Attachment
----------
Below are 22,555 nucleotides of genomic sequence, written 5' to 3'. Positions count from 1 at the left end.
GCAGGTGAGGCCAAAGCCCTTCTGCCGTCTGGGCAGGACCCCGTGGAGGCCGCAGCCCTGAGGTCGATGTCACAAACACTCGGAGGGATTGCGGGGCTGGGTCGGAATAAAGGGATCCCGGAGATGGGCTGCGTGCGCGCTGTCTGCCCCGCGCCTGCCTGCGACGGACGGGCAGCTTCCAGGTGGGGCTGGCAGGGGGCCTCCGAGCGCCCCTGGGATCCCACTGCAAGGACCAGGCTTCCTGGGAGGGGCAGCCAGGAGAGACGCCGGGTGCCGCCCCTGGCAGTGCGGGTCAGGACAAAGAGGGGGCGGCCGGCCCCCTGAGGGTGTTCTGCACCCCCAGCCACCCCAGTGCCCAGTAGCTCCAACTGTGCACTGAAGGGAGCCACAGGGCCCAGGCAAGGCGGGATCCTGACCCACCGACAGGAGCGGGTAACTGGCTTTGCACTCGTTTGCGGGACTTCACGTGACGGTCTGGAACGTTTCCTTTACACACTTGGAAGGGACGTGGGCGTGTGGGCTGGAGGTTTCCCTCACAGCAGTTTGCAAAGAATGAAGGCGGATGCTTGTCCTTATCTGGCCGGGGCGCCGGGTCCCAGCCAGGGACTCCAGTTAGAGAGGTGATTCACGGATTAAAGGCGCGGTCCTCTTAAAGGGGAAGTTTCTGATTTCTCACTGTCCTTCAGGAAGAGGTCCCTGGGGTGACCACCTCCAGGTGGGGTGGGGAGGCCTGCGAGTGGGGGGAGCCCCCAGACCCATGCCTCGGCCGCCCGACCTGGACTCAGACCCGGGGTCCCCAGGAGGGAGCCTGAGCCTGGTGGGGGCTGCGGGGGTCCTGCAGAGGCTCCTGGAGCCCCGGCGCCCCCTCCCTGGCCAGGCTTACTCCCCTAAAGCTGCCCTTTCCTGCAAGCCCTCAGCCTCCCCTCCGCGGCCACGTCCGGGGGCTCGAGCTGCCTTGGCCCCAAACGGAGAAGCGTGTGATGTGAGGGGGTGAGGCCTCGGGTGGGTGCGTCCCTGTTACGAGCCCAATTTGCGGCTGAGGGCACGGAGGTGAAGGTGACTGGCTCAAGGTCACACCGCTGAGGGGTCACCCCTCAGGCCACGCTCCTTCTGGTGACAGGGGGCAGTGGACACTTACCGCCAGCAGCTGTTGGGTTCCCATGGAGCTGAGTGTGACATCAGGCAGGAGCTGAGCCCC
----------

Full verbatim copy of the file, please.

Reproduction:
Below are 22,555 nucleotides of genomic sequence, written 5' to 3'. Positions count from 1 at the left end.
GCAGGTGAGGCCAAAGCCCTTCTGCCGTCTGGGCAGGACCCCGTGGAGGCCGCAGCCCTGAGGTCGATGTCACAAACACTCGGAGGGATTGCGGGGCTGGGTCGGAATAAAGGGATCCCGGAGATGGGCTGCGTGCGCGCTGTCTGCCCCGCGCCTGCCTGCGACGGACGGGCAGCTTCCAGGTGGGGCTGGCAGGGGGCCTCCGAGCGCCCCTGGGATCCCACTGCAAGGACCAGGCTTCCTGGGAGGGGCAGCCAGGAGAGACGCCGGGTGCCGCCCCTGGCAGTGCGGGTCAGGACAAAGAGGGGGCGGCCGGCCCCCTGAGGGTGTTCTGCACCCCCAGCCACCCCAGTGCCCAGTAGCTCCAACTGTGCACTGAAGGGAGCCACAGGGCCCAGGCAAGGCGGGATCCTGACCCACCGACAGGAGCGGGTAACTGGCTTTGCACTCGTTTGCGGGACTTCACGTGACGGTCTGGAACGTTTCCTTTACACACTTGGAAGGGACGTGGGCGTGTGGGCTGGAGGTTTCCCTCACAGCAGTTTGCAAAGAATGAAGGCGGATGCTTGTCCTTATCTGGCCGGGGCGCCGGGTCCCAGCCAGGGACTCCAGTTAGAGAGGTGATTCACGGATTAAAGGCGCGGTCCTCTTAAAGGGGAAGTTTCTGATTTCTCACTGTCCTTCAGGAAGAGGTCCCTGGGGTGACCACCTCCAGGTGGGGTGGGGAGGCCTGCGAGTGGGGGGAGCCCCCAGACCCATGCCTCGGCCGCCCGACCTGGACTCAGACCCGGGGTCCCCAGGAGGGAGCCTGAGCCTGGTGGGGGCTGCGGGGGTCCTGCAGAGGCTCCTGGAGCCCCGGCGCCCCCTCCCTGGCCAGGCTTACTCCCCTAAAGCTGCCCTTTCCTGCAAGCCCTCAGCCTCCCCTCCGCGGCCACGTCCGGGGGCTCGAGCTGCCTTGGCCCCAAACGGAGAAGCGTGTGATGTGAGGGGGTGAGGCCTCGGGTGGGTGCGTCCCTGTTACGAGCCCAATTTGCGGCTGAGGGCACGGAGGTGAAGGTGACTGGCTCAAGGTCACACCGCTGAGGGGTCACCCCTCAGGCCACGCTCCTTCTGGTGACAGGGGGCAGTGGACACTTACCGCCAGCAGCTGTTGGGTTCCCATGGAGCTGAGTGTGACATCAGGCAGGAGCTGAGCCCC